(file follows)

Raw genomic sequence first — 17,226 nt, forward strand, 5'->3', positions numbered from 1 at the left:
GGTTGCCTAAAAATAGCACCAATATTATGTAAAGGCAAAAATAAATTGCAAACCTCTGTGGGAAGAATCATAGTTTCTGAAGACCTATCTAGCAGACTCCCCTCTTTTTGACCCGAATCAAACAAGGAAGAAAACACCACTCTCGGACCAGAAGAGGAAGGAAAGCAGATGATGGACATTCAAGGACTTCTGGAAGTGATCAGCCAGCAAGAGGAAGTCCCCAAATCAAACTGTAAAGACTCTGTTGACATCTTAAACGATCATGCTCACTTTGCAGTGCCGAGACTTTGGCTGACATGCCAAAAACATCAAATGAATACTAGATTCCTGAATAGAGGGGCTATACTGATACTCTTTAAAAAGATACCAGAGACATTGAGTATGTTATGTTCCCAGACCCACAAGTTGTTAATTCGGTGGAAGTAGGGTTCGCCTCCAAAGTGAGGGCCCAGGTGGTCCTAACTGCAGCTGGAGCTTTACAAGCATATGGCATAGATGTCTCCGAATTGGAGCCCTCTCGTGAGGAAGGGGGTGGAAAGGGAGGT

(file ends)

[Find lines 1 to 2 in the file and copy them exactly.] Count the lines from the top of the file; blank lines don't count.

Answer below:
Raw genomic sequence first — 17,226 nt, forward strand, 5'->3', positions numbered from 1 at the left:
GGTTGCCTAAAAATAGCACCAATATTATGTAAAGGCAAAAATAAATTGCAAACCTCTGTGGGAAGAATCATAGTTTCTGAAGACCTATCTAGCAGACTCCCCTCTTTTTGACCCGAATCAAACAAGGAAGAAAACACCACTCTCGGACCAGAAGAGGAAGGAAAGCAGATGATGGACATTCAAGGACTTCTGGAAGTGATCAGCCAGCAAGAGGAAGTCCCCAAATCAAACTGTAAAGACTCTGTTGACATCTTAAACGATCATGCTCACTTTGCAGTGCCGAGACTTTGGCTGACATGCCAAAAACATCAAATGAATACTAGATTCCTGAATAGAGGGGCTATACTGATACTCTTTAAAAAGATACCAGAGACATTGAGTATGTTATGTTCCCAGACCCACAAGTTGTTAATTCGGTGGAAGTAGGGTTCGCCTCCAAAGTGAGGGCCCAGGTGGTCCTAACTGCAGCTGGAGCTTTACAAGCATATGGCATAGATGTCTCCGAATTGGAGCCCTCTCGTGAGGAAGGGGGTGGAAAGGGAGGT